At Christmas time, when our thoughts are preoccupied with the presents we plan to give and the presents we hope to receive, it would not be amiss to reflect upon, and express gratitude for, those gifts that have been bestowed upon mankind over the centuries and of which we are but the most current beneficiaries. — “Wise Men Bearing Gifts,” F.R. Duplantier, 1986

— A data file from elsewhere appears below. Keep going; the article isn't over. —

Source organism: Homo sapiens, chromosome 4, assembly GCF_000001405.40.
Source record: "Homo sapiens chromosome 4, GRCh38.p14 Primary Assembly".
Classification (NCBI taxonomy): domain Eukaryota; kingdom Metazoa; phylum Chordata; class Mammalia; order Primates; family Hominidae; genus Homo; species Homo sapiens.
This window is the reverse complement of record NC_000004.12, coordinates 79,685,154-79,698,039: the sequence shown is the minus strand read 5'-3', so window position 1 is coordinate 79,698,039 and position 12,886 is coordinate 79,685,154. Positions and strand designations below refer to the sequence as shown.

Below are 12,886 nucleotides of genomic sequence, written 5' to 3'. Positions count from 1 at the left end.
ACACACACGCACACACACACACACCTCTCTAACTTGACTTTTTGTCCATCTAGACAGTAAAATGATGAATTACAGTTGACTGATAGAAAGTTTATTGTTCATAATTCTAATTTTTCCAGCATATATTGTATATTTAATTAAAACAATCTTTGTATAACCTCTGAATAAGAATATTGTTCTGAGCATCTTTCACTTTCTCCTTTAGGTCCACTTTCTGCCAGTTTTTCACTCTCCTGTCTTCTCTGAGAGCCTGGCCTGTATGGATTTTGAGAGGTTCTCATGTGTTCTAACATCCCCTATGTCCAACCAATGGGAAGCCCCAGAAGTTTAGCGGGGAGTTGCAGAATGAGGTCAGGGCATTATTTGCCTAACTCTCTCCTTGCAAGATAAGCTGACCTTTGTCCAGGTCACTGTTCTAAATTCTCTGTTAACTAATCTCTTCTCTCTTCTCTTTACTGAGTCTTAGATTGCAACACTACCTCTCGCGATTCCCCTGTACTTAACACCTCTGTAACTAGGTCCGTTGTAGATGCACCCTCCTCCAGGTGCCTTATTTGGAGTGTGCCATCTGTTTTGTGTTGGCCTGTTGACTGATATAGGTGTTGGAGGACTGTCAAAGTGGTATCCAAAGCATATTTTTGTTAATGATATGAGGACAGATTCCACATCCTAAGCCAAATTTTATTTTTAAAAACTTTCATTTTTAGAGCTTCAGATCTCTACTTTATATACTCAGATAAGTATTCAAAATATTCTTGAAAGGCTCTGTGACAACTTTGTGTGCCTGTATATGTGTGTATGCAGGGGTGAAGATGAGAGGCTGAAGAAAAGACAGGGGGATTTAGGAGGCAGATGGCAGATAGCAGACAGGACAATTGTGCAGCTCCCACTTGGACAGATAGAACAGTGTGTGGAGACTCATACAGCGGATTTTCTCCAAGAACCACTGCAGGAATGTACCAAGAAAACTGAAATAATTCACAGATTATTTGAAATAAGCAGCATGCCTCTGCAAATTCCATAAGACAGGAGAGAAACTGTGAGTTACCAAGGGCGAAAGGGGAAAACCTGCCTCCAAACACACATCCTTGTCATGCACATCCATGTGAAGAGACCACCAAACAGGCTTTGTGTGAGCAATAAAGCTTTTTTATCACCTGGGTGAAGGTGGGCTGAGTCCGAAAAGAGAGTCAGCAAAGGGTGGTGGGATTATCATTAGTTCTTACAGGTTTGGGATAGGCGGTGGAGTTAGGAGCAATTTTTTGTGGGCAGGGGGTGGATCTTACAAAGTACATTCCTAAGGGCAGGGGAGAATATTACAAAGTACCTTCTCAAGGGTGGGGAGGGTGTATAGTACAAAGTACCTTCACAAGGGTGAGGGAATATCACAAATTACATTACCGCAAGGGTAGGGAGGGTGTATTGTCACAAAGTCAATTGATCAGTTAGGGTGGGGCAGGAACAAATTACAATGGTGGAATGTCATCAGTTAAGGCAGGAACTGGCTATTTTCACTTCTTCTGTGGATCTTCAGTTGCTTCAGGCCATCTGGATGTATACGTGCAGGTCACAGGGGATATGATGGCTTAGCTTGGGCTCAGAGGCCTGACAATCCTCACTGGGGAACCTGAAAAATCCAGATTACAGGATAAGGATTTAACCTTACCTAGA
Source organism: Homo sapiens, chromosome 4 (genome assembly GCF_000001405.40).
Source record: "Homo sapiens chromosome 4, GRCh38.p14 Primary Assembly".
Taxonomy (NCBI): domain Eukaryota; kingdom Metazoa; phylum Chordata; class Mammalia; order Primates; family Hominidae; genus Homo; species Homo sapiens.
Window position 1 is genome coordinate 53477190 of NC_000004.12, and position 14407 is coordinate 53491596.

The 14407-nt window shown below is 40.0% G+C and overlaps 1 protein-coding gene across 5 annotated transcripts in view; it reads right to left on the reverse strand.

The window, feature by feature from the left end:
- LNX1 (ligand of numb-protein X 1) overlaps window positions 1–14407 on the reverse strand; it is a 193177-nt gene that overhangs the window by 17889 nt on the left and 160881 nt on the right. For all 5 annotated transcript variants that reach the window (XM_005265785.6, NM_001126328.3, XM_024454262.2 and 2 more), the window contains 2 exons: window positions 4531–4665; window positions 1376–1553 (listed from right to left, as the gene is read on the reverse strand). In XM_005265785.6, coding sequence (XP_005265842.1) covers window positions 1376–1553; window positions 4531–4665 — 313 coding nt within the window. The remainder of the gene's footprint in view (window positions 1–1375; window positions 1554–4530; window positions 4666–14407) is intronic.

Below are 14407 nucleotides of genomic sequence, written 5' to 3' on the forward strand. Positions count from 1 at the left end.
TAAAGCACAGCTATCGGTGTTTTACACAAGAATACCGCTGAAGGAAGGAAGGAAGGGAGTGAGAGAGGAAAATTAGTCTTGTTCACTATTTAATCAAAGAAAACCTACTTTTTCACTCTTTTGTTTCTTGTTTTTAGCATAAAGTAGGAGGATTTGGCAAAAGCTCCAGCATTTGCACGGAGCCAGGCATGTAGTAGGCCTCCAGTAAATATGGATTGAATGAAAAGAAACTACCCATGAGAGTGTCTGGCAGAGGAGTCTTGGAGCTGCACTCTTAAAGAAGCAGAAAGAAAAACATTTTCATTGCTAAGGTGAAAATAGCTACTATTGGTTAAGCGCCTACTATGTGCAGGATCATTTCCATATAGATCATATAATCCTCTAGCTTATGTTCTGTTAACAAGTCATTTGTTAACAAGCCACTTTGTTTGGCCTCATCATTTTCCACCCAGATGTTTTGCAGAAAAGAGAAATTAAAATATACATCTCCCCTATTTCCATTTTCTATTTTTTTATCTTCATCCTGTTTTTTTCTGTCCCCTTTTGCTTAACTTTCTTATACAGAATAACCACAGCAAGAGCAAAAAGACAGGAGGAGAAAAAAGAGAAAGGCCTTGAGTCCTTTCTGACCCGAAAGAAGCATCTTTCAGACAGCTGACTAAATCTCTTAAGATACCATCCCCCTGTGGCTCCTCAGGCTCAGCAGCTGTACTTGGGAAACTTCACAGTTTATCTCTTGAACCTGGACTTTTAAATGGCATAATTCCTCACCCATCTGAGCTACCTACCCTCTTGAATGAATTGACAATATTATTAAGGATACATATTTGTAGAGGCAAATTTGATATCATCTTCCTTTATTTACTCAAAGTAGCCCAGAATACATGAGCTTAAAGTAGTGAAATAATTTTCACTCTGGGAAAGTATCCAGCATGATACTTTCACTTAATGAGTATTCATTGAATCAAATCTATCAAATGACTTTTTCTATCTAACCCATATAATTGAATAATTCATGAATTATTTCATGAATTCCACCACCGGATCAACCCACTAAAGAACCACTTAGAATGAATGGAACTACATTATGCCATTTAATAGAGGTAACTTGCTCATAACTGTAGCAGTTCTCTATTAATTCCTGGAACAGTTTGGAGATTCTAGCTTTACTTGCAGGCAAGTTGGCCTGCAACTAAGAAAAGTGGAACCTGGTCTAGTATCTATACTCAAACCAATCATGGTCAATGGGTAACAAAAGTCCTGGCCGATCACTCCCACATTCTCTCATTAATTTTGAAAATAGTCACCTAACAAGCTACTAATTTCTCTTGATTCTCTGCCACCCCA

This is an abridged version of an article I wrote late in 1986, just after I got married and returned to the Church (it all happened at the same time, and so fast). I was feeling philosophical, and grateful, and decided to write an extended thank-you note for the wisdom of the ages. My wife and I spent our first Thanksgiving together (and enjoyed a belated honeymoon) at a friend’s cottage on Cape Cod. It was just the two of us, and a bunch of dead white men: Plato, Aristotle, Jesus, Augustine, Aquinas, John Locke, et al. They ate very little, respected our privacy, and helped tidy up. We had a great time together. Nevertheless, my wife made me promise: on our second honeymoon, I’ll leave the old guys at home.